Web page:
Eye Clinics – An Unfulfilled Dream

As an optometry student in Joburg I loved our clinic work. Especially the outlying clinics in Alexandra and Riverlea. I have never forgotten the man who ran Riverlea clinic, a jovial man who introduced himself with a huge smile as, “Gerald Durrell! You know, like the author who wrote My Family and Other Animals?” That was ca.1975. After I qualified the army sent me to work at Addington hospital in 1980, and I loved working under ophthalmology Prof Anne Peters, who sent us to all three of her outpatient clinics: Addington on the Durban beachfront (strictly white people only), King Edward in industrial Umbilo (less strictly black people only) and RK Khan in suburban Chatsworth (less strictly Indian people only).

I enjoyed the work, so stayed on for years as a volunteer at nearby Addington even after I entered private practice.

At Natal SAOA meetings I met a wonderful man Abdul Motala, who was quietly running a clinic in Umlazi, south of Durban – as well as doing some pro deo work in his practice in town. I joined his efforts and with my propensity to nod instead of shaking my head, got involved in running it and encouraging others to join us. ‘The more of us do it, the less often we’ll have to do it,’ was my recruitment schtick. We got a number of volunteers and that helped a lot. We could see more people. The main reasons for people dropping out were 1. Some were not happy using unfamiliar (and usually inferior to their own practice’s) equipment; and 2. Some were uneasy with driving to Umlazi.

We tried a number of approaches and after a few years of running Abdul’s clinic in Umlazi, we settled on one: Centralisation. Instead of trying to establish a clinic in each township, we moved the Umlazi clinic to near the main transport hub in the city centre. That way 1. People from all the townships had a better chance of getting to us; 2. Our volunteer optoms were closer to it, greatly reducing their traveling time; 3. We solved the problem of some colleagues feeling they could not drive into the townships for security reasons, so we got more volunteers; 4. We could hire permanent staff at the clinic; 5. We could buy better equipment as we were actually making money and only needed one set of equipment; 6. Our volunteers could see more people as our trained staff did pre-screening for them on the automated equipment;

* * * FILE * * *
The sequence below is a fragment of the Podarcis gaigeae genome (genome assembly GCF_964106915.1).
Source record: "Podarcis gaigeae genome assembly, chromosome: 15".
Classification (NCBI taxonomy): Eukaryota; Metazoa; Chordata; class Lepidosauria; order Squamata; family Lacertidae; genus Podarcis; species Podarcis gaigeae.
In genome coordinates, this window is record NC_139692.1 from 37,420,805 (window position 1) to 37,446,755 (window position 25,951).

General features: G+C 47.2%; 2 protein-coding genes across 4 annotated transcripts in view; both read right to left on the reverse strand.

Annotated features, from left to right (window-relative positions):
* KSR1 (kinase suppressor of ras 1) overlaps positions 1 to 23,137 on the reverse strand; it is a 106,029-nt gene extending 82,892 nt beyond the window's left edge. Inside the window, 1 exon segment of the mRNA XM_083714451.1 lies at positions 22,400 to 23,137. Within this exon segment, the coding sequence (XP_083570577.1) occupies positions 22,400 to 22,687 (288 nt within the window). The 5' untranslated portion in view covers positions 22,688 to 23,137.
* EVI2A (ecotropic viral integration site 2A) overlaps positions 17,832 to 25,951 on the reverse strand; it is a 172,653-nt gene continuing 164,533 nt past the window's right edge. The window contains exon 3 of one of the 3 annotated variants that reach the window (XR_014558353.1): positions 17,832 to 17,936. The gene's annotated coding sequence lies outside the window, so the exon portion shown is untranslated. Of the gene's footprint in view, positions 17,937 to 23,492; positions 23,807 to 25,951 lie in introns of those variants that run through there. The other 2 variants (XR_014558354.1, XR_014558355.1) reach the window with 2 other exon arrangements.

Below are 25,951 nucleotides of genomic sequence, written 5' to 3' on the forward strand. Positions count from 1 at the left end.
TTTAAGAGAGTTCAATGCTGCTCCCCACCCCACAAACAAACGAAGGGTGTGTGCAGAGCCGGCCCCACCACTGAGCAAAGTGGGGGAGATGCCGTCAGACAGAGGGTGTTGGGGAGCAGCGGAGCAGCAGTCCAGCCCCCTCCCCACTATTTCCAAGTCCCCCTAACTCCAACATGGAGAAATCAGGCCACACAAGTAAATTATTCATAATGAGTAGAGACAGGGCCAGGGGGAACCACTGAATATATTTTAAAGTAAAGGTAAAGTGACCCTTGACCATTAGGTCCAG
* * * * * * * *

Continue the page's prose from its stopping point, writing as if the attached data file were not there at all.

At its smoothest the Durban clinic ran like a well-oiled machine with minimal input from us. The two ladies Marian Glenn and Margaret Radebe managed it really well. We would arrive and be handed a card, introduced to our first patient and we’d get going with a record card that already had on it: 1. The patient’s main reason for visiting the clinic (translated from isiZulu where necessary by Margaret); 2. An autorefraction result; 3. Non-contact tonometry pressures; 4. Half-PDs measured. All we had to was examine, refract and suggest a course of action. All post-examination work – referral, frame selection, dispensing, paying, ordering, etc was done by Marian and Margaret.

At the end of the session our optometrists were handed the exact cash to pay for their secure parking, so that was not a hassle or an expense. Marian even arranged with volunteers how many people they were comfortable seeing. Some optoms saw painfully few, but at least we knew beforehand to book them less people so we didn’t turn people away after they had waited and expected to be seen. Our peak volunteer numbers were when we managed to get Continued Professional Development CPD points allocated for indigent clinical volunteer work. That ended when people wanting to make money out of CPD got the HPCSA to end it, even though we allocated a meagre ONE point for a morning session helping the poor, for goodness’ sake! Over the years our HPCSA has been pretty consistent in doing the wrong thing. We had a drop in volunteers then, but kept going.

Later, as President of SAOA I was keen to expand the clinic work done in Durban to the rest of the country. I thought our model could work all over. Progress was slow, but we did open a number of “clinics.” Some though, were just in-practice, which our experience showed were not at all productive. No paying patient was going to be kept waiting for an indigent person, and they were often kept waiting way too long. I felt we had to do it properly, not “as a favour when we felt like it.” I was told a few times, ‘You don’t understand, our people are not like Natal people.’ (meaning no volunteers)!

– most are no more –

Later came a new president – of a wannabe medical bent – derisive of refraction: “I could teach my dog to refract.” He was putting drops in people’s eyes and that excited him. Putting specs on their noses didn’t, even though it paid his bills. Later, when I asked him his views in front of other colleagues who I wanted to assess his approach, he dismissively said, “I could teach my wife to refract.” Interesting little fella. I can confidently say his years in practice did way less good than Abdul Motala’s! Over time our clinics dwindled. Some were usurped in seedy for-profit takeovers. Theft, really. Volunteer efforts need a champion to keep up momentum. Allan Marais’ Pinetown clinic sure had one, and he and Lily continued running it up to COVID, when I declined to go for the first time.